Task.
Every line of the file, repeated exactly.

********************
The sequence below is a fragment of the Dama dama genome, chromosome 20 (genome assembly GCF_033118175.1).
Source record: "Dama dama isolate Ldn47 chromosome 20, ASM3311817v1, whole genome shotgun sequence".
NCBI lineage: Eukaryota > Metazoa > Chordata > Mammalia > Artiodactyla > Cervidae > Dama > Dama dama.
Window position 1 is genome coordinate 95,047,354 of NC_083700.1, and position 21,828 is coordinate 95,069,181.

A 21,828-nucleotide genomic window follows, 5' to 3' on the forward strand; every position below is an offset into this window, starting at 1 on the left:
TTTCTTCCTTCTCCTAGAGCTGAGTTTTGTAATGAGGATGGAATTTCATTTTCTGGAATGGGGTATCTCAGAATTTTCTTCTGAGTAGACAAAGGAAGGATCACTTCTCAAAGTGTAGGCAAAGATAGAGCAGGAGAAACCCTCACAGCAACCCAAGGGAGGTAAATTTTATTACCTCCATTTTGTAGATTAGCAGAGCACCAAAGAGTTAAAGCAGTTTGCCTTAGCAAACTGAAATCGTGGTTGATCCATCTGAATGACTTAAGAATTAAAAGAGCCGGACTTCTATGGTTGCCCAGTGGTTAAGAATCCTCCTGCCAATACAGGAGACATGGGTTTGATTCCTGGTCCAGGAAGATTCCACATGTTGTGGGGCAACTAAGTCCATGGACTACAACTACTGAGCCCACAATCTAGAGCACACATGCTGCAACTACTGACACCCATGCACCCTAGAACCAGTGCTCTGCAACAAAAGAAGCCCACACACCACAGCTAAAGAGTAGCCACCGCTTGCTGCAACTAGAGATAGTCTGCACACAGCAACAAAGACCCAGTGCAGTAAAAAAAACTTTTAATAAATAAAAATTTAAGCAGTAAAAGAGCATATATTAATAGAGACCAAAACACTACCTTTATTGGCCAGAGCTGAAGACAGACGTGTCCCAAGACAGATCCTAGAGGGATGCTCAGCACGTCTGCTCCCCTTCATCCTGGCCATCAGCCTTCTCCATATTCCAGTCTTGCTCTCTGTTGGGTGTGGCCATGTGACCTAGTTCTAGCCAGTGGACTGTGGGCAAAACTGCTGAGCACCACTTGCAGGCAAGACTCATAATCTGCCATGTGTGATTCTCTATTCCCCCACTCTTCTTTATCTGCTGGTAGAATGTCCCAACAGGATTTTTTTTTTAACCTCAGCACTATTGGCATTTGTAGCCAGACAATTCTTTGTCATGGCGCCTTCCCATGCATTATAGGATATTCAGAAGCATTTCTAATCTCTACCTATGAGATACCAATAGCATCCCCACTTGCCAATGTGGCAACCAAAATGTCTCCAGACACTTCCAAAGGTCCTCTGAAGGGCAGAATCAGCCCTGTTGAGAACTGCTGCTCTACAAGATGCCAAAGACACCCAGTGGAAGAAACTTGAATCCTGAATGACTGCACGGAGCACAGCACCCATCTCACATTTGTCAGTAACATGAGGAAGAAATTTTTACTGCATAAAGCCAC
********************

The sequence below is a fragment of the Dama dama genome, chromosome 20 (genome assembly GCF_033118175.1).
Source record: "Dama dama isolate Ldn47 chromosome 20, ASM3311817v1, whole genome shotgun sequence".
NCBI lineage: Eukaryota > Metazoa > Chordata > Mammalia > Artiodactyla > Cervidae > Dama > Dama dama.
Window position 1 is genome coordinate 95,047,354 of NC_083700.1, and position 21,828 is coordinate 95,069,181.

A 21,828-nucleotide genomic window follows, 5' to 3' on the forward strand; every position below is an offset into this window, starting at 1 on the left:
TTTCTTCCTTCTCCTAGAGCTGAGTTTTGTAATGAGGATGGAATTTCATTTTCTGGAATGGGGTATCTCAGAATTTTCTTCTGAGTAGACAAAGGAAGGATCACTTCTCAAAGTGTAGGCAAAGATAGAGCAGGAGAAACCCTCACAGCAACCCAAGGGAGGTAAATTTTATTACCTCCATTTTGTAGATTAGCAGAGCACCAAAGAGTTAAAGCAGTTTGCCTTAGCAAACTGAAATCGTGGTTGATCCATCTGAATGACTTAAGAATTAAAAGAGCCGGACTTCTATGGTTGCCCAGTGGTTAAGAATCCTCCTGCCAATACAGGAGACATGGGTTTGATTCCTGGTCCAGGAAGATTCCACATGTTGTGGGGCAACTAAGTCCATGGACTACAACTACTGAGCCCACAATCTAGAGCACACATGCTGCAACTACTGACACCCATGCACCCTAGAACCAGTGCTCTGCAACAAAAGAAGCCCACACACCACAGCTAAAGAGTAGCCACCGCTTGCTGCAACTAGAGATAGTCTGCACACAGCAACAAAGACCCAGTGCAGTAAAAAAAACTTTTAATAAATAAAAATTTAAGCAGTAAAAGAGCATATATTAATAGAGACCAAAACACTACCTTTATTGGCCAGAGCTGAAGACAGACGTGTCCCAAGACAGATCCTAGAGGGATGCTCAGCACGTCTGCTCCCCTTCATCCTGGCCATCAGCCTTCTCCATATTCCAGTCTTGCTCTCTGTTGGGTGTGGCCATGTGACCTAGTTCTAGCCAGTGGACTGTGGGCAAAACTGCTGAGCACCACTTGCAGGCAAGACTCATAATCTGCCATGTGTGATTCTCTATTCCCCCACTCTTCTTTATCTGCTGGTAGAATGTCCCAACAGGATTTTTTTTTTAACCTCAGCACTATTGGCATTTGTAGCCAGACAATTCTTTGTCATGGCGCCTTCCCATGCATTATAGGATATTCAGAAGCATTTCTAATCTCTACCTATGAGATACCAATAGCATCCCCACTTGCCAATGTGGCAACCAAAATGTCTCCAGACACTTCCAAAGGTCCTCTGAAGGGCAGAATCAGCCCTGTTGAGAACTGCTGCTCTACAAGATGCCAAAGACACCCAGTGGAAGAAACTTGAATCCTGAATGACTGCACGGAGCACAGCACCCATCTCACATTTGTCAGTAACATGAGGAAGAAATTTTTACTGCATAAAGCCAC